Another great from Bob and Esther Mitchell who wrote some of the best episodes. The acting is terrific here. Colbert is very good, much better than he ever was in THE TIME TUNNEL, although he is remembered fondly for that show by me as well. He is really into his role as a baddie--and what a baddie, "the worst" as Dan tells Steve as one point. He is a fanatic loyal to his beliefs and not necessarily the publics. Liz Rogers in this episode played Lt. Palmer in original STAR TREK episodes, taking over for Uhura when she was not working at the communications console. Keith has a bit part here, thankfully. His roles in LOST IN SPACE are not well remembered especially in the near-awful A PROMISED PLANET. He was a bit better as a bully as in RETURN FROM OUTER SPACE.
The story is prolific in a way, predating Watergate by a few years. Here, we have a crooked Security Officer, vying to become Senator who is caught at his game by the use of a tape recording AFTER trying to discredit another politician. Sound familiar? Kudos to the writers for coming up with this plot before it actually occurred in real life--THAT WE FOUND OUT ABOUT. The use of propaganda (as happened in World War One and World War Two) if frightening, much more so than any monsters, giant dogs, or aliens. It shows that we can be given false information and twisted facts that can make us fear enough into doing acts we wouldn't normally do. Steve addresses this very briefly in the latter made sequel SHELL GAME when he tells the father, "Look, I think you've heard a lot of propaganda," and that is why the normally decent man is going to turn in the friendly little people and their spaceship. This can be seen in other episodes--such as the movie producer in COMEBACK mentions them as being alien invaders (and even if he doesn't believe it himself--he uses it to his own advantage).
Despite other episodes which show us this belief in the enemy aliens theory, Obeck has sympathizers on his side who all think the little people are not enemies.
The episode is strange in that it gives us a senator, a superintendent, a senate guard, and other democratic institutions which allow for debates of issues, public opinion, and voting as part of the form of government. It would seem that the giants' form of government is closer to democracy than communism---OR IS IT MADE TO LOOK THAT WAY ? Other episodes give us the feeling that the government was more totalitarian (DEADLY LODESTONE, THE CHASE). However, it seems to be an uneven mixture of the two as well as having tenants of an oligarchy philosophy---rule by a few, not by one, not by many. This Supreme Council not yet mentioned on the show by this episode in production order only---is never really seen on the series. They could be a ruling class, perhaps like a royal family or maybe a chosen group. What they say seems to go but it remains to be seen if they were elected in fair elections or if they were elected in communistic ways (a one party election or an unfair election).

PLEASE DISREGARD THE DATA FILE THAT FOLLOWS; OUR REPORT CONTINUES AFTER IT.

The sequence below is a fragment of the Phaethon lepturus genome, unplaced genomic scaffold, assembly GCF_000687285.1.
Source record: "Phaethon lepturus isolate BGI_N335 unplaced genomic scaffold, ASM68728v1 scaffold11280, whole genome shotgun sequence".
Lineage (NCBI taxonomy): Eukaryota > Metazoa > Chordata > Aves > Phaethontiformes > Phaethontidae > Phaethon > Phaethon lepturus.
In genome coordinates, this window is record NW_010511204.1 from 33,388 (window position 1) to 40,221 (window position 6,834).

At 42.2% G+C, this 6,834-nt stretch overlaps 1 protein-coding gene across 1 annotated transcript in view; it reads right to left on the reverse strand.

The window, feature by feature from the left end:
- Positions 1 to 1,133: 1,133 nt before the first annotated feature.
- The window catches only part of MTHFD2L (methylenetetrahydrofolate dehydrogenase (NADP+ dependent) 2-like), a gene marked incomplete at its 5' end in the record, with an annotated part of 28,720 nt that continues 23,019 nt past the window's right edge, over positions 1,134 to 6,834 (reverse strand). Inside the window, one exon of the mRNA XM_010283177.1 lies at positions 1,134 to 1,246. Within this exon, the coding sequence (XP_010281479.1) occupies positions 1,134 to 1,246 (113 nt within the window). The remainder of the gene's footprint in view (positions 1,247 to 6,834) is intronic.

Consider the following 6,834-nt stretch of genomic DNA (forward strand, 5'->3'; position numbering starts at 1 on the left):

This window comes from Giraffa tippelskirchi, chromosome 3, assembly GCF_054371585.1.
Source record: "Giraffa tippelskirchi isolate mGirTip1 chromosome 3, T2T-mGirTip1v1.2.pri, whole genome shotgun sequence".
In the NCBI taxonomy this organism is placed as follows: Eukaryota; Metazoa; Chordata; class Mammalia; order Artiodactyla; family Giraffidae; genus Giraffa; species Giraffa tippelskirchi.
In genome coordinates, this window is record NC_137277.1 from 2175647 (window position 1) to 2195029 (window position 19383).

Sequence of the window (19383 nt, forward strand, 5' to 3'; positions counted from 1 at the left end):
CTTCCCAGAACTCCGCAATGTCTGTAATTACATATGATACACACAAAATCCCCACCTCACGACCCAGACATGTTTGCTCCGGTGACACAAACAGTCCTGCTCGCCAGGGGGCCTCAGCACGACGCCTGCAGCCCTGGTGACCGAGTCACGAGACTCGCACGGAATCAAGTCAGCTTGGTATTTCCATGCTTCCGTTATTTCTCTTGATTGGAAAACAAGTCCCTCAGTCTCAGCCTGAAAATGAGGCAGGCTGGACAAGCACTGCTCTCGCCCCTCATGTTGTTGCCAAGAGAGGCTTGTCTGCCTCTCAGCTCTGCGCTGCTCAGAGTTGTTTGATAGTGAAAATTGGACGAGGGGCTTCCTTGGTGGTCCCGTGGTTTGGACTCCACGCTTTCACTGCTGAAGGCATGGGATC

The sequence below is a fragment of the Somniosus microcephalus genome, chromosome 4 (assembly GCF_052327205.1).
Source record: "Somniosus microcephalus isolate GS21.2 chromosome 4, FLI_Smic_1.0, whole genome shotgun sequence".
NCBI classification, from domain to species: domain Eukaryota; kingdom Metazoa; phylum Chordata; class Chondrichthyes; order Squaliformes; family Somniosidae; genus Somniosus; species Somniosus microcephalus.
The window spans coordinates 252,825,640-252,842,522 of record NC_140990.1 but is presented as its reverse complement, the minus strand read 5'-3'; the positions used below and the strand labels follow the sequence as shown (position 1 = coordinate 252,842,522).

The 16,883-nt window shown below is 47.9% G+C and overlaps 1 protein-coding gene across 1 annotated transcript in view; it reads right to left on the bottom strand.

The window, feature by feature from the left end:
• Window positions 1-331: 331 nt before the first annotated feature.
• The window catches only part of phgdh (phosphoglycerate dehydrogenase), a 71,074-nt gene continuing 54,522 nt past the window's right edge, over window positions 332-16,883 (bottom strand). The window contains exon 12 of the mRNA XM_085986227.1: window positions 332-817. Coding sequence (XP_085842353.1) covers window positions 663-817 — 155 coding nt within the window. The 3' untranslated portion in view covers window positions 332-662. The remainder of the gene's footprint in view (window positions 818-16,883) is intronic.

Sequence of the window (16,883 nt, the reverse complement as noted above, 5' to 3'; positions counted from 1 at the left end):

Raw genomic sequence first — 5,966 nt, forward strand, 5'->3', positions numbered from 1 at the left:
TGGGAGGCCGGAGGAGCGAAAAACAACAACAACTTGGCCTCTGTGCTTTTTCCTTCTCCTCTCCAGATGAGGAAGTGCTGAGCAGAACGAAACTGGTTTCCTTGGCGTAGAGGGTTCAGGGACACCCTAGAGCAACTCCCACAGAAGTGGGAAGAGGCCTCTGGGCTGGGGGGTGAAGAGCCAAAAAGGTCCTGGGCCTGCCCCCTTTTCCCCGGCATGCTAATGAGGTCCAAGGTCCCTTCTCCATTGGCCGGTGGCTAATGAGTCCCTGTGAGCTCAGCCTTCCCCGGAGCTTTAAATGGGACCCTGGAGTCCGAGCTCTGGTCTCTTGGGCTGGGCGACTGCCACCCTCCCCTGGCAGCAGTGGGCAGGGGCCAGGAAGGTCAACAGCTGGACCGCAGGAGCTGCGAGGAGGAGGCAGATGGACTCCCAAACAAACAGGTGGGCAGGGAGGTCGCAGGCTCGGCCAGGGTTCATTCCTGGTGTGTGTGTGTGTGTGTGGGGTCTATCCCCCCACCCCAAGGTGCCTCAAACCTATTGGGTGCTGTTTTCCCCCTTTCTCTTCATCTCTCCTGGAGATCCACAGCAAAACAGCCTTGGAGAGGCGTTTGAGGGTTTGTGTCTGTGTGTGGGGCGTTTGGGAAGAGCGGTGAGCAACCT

Either way, this one gave us a PRISONER like atmosphere when the prejudice and propaganda came into play. Although only Dan, Mark, and Steve are heavily involved, leaving the others very little to do, this is a strongly woven episode, very adult and entertaining. The entire segment is a night one and there are lots of shadows and darkness that look like dark nights. Many series do not have this--especially shows in the 60's--night scenes did not seem like night scenes.
Sabotage used brief cuts of LOST IN SPACE music for transitions. This episode is the last time, production wise, that we see the control room in the FIRST YEAR. After many screenings of this one, I do see one major flaw: each time the Earth people are in the room, caught by the giants, they are left alone for a short time--usually explained for many reasons--but it does seem as if the giants sometimes conveniently leave---mostly this is noticeable when Boulgar leaves the room with the explosive in his pocket. However, realism wins out: the little men cannot get it out in time before he returns and later during the very end, Boulgar and Zarken walk in and surprise Steve and Dan who are on the tabletop after calling Obeck on the phone.
During the morning, Fitzhugh goes to the waterfront village to get shrimp for eating. Talf and Osla Eckorp are two giant parents who run a stand, selling fish, crabs, lobster, and shells. Their deaf son, Dal, surprises Fitzhugh from behind a giant wood crate and scoops the tiny man into his hand.